Sale of outstanding NZ asset triggers calls for robust public access rules

Several organisations have voiced their frustration over public access provisions approved by the Overseas Investment Office, concerning the sale of Hunter Valley Station leasehold at Lake Huwea.

The station, recently sold to US broadcaster Matt Lauer, spans Lake Hawea shore, the recreationally valuable Hunter River, and large tracts of Department of Conservation land in the head of the Hunter Valley. Fish and Game said they had expected a secure legal easement, particularly in light of the buyer’s willingness to allow better access.

“The applicant showed considerable good will in consulting extensively with stakeholders prior to the application and it is surprising to find so little of that input has translated into secure public access conditions in the  Overseas Investment Office’s approval”, said Otago Fish and Game Council Chief Executive, Neil Watson.

Mr Watson described the Overseas Investment Office’s (OIO) decision as “extraordinary given the volume of information on public access needs which was provided by environment and recreation groups”. He said the key issue of public access through the station to the Hunter River and conservation land beyond has been inadequately addressed and offers no improvement on the status quo.

“[OIO’s] decision only managed to offer resolution of one longstanding roading issue – access to Kidds Bush from the state highway – and a walking access easement to a local high point”, he said.

Federated Mountain Club President Peter Wilson also noted dissatisfaction with the outcome. “FMC Clubs wants Mr Lauer to know that the New Zealand outdoors community is not happy with the public access provisions approved by the Overseas Investment Office. Only two out of nine recommendations put forward by the respected government agency, the Walking Access Commission, have been adopted”, he said.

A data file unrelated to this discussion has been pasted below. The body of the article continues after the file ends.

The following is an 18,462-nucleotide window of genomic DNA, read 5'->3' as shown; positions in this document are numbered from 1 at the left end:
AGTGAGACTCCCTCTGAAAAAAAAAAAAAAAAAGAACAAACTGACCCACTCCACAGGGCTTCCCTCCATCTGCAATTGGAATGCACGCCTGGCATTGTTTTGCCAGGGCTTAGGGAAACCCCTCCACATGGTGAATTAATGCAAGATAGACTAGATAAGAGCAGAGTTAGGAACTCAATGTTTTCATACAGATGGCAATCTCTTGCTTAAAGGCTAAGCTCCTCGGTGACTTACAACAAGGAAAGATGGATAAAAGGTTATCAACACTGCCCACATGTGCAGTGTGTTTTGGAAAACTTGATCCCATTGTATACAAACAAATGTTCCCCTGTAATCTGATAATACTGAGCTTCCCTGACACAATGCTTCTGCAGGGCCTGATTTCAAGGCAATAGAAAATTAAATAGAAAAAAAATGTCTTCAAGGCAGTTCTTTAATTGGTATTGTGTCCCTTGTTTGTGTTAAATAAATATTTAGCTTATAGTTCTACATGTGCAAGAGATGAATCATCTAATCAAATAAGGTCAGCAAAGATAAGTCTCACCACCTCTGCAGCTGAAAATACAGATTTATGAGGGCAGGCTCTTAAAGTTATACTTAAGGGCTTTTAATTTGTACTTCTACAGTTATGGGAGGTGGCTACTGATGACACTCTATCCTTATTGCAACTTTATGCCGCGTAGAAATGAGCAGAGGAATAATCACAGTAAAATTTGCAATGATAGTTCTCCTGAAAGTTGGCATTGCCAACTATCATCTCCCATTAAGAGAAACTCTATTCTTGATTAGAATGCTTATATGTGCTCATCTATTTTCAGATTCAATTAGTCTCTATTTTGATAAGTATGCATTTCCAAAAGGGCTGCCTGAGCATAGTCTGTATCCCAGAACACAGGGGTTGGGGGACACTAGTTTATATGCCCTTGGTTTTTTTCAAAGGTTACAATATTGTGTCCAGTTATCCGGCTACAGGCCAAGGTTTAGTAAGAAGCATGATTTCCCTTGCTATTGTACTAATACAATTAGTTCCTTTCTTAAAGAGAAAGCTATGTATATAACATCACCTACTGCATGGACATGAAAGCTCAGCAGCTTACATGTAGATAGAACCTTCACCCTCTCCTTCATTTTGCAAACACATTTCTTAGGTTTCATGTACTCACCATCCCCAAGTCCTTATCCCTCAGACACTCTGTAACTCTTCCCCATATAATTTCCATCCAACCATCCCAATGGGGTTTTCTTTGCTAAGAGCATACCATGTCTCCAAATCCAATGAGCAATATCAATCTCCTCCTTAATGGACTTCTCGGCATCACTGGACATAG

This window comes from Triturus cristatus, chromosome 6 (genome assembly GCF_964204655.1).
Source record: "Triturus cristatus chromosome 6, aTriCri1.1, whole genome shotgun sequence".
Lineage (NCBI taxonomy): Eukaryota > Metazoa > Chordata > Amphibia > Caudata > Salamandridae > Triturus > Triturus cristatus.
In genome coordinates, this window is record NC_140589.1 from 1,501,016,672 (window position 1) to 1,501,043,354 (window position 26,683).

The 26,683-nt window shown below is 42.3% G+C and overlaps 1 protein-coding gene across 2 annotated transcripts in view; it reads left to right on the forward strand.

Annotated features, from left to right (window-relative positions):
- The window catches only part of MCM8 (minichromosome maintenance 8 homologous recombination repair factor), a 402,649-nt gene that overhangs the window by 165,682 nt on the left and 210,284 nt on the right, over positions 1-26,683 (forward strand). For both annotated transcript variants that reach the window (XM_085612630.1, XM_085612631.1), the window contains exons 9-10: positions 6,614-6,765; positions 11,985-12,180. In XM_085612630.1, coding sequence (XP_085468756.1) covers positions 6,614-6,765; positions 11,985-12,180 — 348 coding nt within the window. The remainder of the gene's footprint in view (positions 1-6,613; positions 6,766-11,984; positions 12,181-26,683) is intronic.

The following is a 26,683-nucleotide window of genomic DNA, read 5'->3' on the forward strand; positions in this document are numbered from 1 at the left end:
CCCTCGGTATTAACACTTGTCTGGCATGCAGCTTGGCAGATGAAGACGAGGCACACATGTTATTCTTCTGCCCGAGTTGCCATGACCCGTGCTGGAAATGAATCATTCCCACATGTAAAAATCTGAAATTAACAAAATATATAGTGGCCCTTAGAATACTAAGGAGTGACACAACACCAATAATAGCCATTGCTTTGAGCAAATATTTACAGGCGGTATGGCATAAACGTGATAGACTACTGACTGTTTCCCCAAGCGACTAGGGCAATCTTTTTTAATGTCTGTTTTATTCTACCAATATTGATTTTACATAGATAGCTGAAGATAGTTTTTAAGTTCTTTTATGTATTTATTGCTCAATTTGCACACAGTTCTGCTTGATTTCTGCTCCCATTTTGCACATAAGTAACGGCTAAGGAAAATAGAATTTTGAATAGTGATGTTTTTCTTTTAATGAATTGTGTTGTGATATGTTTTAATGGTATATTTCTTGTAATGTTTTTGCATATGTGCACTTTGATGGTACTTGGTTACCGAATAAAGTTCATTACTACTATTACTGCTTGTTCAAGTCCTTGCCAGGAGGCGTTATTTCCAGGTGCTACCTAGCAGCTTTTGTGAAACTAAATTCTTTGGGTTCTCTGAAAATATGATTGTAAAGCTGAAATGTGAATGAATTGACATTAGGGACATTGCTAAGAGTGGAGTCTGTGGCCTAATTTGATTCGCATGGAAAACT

FMC’s bottom line was a walkway easement, managed by the Department of Conservation, along the existing formed road through Hunter Valley Station to the public conservation land at the head of Lake Hāwea and beyond. The easement would provide for all forms of public access as appropriate, according to a public statement.

Fish & Game’s Watson warned that the sale terms set out by the OIO in this latest land transaction could result in public resources such as trout fisheries being captured by private interests.  “This trend is impacting on traditional public use throughout the South Island high country and it needs to be counterbalanced by Government through available mechanisms – primarily the OIO properly scrutinising applications to purchase a slice of our high country.”

The Commissioner of Crown Lands has yet to approve the transfer of the station’s pastoral lease, and Fish & Game and FMC have indicated that they are hoping for further engagement on the question of public access.

Image credit: Hunter Valley Station